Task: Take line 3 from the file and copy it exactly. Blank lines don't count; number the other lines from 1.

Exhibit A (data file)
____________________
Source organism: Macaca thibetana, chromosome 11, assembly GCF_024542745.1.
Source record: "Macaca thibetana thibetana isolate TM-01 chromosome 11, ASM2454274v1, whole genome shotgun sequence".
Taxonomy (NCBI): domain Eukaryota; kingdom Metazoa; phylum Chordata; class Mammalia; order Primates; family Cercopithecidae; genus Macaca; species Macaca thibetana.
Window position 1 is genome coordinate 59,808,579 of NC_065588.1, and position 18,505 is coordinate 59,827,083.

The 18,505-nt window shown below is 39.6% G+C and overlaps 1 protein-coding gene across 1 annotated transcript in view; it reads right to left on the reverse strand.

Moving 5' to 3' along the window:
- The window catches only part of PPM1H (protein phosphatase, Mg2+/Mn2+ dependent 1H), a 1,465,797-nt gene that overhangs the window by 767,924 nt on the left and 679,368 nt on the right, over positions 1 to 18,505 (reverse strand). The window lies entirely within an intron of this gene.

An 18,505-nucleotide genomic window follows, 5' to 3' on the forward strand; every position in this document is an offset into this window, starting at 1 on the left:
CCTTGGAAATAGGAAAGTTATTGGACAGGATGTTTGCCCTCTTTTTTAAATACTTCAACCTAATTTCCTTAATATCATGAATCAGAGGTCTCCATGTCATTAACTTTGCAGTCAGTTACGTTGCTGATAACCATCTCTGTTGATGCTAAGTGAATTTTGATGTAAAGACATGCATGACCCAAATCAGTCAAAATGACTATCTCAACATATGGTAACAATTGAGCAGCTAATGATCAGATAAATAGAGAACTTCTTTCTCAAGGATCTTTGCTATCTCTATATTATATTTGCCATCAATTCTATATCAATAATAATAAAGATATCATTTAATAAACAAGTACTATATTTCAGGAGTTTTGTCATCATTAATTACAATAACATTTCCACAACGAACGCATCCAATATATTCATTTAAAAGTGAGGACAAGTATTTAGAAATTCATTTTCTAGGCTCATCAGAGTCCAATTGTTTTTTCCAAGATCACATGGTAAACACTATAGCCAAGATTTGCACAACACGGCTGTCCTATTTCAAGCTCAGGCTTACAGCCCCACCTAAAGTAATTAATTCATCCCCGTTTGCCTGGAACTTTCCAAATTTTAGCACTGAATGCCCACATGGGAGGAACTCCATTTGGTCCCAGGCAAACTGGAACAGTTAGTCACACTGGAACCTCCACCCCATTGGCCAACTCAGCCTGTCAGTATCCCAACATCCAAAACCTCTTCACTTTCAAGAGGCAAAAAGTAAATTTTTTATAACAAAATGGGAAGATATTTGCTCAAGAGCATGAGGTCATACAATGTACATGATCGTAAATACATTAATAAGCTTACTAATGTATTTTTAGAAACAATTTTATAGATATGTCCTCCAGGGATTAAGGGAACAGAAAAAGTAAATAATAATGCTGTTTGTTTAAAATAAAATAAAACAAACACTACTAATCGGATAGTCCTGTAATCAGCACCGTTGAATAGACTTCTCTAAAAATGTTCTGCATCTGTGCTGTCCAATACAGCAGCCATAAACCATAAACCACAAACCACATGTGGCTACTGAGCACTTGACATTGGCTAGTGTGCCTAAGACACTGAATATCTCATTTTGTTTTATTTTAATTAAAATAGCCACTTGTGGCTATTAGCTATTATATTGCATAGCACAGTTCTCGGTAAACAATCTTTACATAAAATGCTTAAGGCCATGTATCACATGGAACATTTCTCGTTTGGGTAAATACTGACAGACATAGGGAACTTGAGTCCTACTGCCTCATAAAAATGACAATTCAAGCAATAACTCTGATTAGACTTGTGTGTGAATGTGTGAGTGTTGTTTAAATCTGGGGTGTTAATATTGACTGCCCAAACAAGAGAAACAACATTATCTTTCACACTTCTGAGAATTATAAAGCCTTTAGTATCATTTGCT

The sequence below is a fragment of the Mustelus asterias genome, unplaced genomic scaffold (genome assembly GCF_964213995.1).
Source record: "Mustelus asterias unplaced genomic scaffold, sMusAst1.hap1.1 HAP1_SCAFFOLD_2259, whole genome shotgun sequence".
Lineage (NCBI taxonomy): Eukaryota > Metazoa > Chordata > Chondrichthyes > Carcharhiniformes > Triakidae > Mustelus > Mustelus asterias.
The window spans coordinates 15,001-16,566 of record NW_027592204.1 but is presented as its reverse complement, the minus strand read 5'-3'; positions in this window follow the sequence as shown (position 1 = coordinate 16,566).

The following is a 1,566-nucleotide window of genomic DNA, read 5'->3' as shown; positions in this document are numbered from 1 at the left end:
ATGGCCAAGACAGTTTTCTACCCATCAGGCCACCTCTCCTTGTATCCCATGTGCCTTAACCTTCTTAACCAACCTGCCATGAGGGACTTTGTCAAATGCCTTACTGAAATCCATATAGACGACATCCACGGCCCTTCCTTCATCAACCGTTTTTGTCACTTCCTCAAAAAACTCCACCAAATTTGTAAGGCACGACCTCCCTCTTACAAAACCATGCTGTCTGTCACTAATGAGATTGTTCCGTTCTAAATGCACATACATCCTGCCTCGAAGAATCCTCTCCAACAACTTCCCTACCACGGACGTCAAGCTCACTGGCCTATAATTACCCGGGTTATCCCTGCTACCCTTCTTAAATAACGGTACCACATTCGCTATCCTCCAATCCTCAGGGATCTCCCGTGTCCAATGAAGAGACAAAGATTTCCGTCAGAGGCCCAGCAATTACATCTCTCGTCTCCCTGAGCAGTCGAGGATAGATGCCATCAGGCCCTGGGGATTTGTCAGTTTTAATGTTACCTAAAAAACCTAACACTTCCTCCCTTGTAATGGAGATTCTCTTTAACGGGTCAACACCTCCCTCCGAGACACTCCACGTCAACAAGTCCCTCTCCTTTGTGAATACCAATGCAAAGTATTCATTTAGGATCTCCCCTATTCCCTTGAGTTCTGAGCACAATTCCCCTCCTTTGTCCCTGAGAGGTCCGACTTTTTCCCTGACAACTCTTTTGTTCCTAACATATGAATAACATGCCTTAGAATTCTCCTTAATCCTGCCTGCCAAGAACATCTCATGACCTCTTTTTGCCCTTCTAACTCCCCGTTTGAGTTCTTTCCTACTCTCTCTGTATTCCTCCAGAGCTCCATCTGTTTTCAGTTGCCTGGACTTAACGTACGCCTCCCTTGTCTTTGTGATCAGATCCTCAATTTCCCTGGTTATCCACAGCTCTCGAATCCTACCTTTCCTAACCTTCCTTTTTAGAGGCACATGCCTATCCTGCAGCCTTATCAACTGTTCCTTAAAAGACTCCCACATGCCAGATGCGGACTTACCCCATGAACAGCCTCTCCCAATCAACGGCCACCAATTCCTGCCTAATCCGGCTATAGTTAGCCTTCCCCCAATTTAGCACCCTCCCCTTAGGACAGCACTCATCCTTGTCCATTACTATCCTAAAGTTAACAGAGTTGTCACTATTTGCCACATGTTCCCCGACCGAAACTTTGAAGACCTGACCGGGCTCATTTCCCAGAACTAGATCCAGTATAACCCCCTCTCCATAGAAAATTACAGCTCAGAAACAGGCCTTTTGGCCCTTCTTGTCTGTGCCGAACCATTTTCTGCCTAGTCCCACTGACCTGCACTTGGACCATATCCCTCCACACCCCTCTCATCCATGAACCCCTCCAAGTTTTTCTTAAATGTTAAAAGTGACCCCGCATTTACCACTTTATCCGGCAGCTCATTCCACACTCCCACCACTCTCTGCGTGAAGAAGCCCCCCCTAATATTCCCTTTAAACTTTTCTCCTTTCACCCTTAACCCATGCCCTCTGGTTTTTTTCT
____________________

Taxonomy (NCBI): domain Eukaryota; kingdom Metazoa; phylum Chordata; class Mammalia; order Primates; family Cercopithecidae; genus Macaca; species Macaca thibetana.